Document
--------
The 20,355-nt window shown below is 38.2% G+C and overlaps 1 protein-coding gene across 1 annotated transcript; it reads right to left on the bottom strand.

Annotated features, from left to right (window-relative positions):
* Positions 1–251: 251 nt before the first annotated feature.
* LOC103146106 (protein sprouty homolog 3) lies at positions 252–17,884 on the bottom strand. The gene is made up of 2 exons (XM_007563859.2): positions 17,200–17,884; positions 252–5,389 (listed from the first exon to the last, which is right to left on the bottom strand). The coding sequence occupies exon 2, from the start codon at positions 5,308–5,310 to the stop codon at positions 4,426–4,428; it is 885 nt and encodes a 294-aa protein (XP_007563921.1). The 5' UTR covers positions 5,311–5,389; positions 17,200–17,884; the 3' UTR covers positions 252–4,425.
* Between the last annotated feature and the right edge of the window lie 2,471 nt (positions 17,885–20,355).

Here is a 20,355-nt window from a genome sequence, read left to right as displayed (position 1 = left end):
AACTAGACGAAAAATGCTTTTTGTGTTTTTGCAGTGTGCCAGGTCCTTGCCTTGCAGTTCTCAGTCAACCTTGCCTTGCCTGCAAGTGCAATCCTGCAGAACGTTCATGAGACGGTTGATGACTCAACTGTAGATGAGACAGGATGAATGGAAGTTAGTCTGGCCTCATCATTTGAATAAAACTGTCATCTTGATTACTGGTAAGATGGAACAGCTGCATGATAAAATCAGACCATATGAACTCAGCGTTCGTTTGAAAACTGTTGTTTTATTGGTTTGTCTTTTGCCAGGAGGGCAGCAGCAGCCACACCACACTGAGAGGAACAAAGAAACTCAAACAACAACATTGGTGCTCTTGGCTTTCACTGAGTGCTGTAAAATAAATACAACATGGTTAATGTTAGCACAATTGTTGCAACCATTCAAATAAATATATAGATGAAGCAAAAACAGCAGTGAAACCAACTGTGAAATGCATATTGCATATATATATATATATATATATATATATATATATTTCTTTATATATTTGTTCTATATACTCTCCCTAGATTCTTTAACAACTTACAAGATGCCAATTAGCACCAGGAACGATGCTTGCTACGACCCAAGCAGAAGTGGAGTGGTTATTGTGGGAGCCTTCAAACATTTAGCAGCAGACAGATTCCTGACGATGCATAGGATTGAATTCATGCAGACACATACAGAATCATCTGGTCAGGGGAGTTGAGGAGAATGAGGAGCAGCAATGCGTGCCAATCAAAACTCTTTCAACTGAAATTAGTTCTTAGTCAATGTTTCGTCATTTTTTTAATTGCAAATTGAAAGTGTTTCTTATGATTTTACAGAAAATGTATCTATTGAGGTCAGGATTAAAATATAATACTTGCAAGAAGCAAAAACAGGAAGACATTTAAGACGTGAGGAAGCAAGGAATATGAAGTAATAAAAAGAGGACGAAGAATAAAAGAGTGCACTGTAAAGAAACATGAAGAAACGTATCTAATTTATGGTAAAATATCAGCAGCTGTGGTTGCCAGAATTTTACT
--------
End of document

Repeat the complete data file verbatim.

The 20,355-nt window shown below is 38.2% G+C and overlaps 1 protein-coding gene across 1 annotated transcript; it reads right to left on the bottom strand.

Annotated features, from left to right (window-relative positions):
* Positions 1–251: 251 nt before the first annotated feature.
* LOC103146106 (protein sprouty homolog 3) lies at positions 252–17,884 on the bottom strand. The gene is made up of 2 exons (XM_007563859.2): positions 17,200–17,884; positions 252–5,389 (listed from the first exon to the last, which is right to left on the bottom strand). The coding sequence occupies exon 2, from the start codon at positions 5,308–5,310 to the stop codon at positions 4,426–4,428; it is 885 nt and encodes a 294-aa protein (XP_007563921.1). The 5' UTR covers positions 5,311–5,389; positions 17,200–17,884; the 3' UTR covers positions 252–4,425.
* Between the last annotated feature and the right edge of the window lie 2,471 nt (positions 17,885–20,355).

Here is a 20,355-nt window from a genome sequence, read left to right as displayed (position 1 = left end):
AACTAGACGAAAAATGCTTTTTGTGTTTTTGCAGTGTGCCAGGTCCTTGCCTTGCAGTTCTCAGTCAACCTTGCCTTGCCTGCAAGTGCAATCCTGCAGAACGTTCATGAGACGGTTGATGACTCAACTGTAGATGAGACAGGATGAATGGAAGTTAGTCTGGCCTCATCATTTGAATAAAACTGTCATCTTGATTACTGGTAAGATGGAACAGCTGCATGATAAAATCAGACCATATGAACTCAGCGTTCGTTTGAAAACTGTTGTTTTATTGGTTTGTCTTTTGCCAGGAGGGCAGCAGCAGCCACACCACACTGAGAGGAACAAAGAAACTCAAACAACAACATTGGTGCTCTTGGCTTTCACTGAGTGCTGTAAAATAAATACAACATGGTTAATGTTAGCACAATTGTTGCAACCATTCAAATAAATATATAGATGAAGCAAAAACAGCAGTGAAACCAACTGTGAAATGCATATTGCATATATATATATATATATATATATATATATATATTTCTTTATATATTTGTTCTATATACTCTCCCTAGATTCTTTAACAACTTACAAGATGCCAATTAGCACCAGGAACGATGCTTGCTACGACCCAAGCAGAAGTGGAGTGGTTATTGTGGGAGCCTTCAAACATTTAGCAGCAGACAGATTCCTGACGATGCATAGGATTGAATTCATGCAGACACATACAGAATCATCTGGTCAGGGGAGTTGAGGAGAATGAGGAGCAGCAATGCGTGCCAATCAAAACTCTTTCAACTGAAATTAGTTCTTAGTCAATGTTTCGTCATTTTTTTAATTGCAAATTGAAAGTGTTTCTTATGATTTTACAGAAAATGTATCTATTGAGGTCAGGATTAAAATATAATACTTGCAAGAAGCAAAAACAGGAAGACATTTAAGACGTGAGGAAGCAAGGAATATGAAGTAATAAAAAGAGGACGAAGAATAAAAGAGTGCACTGTAAAGAAACATGAAGAAACGTATCTAATTTATGGTAAAATATCAGCAGCTGTGGTTGCCAGAATTTTACT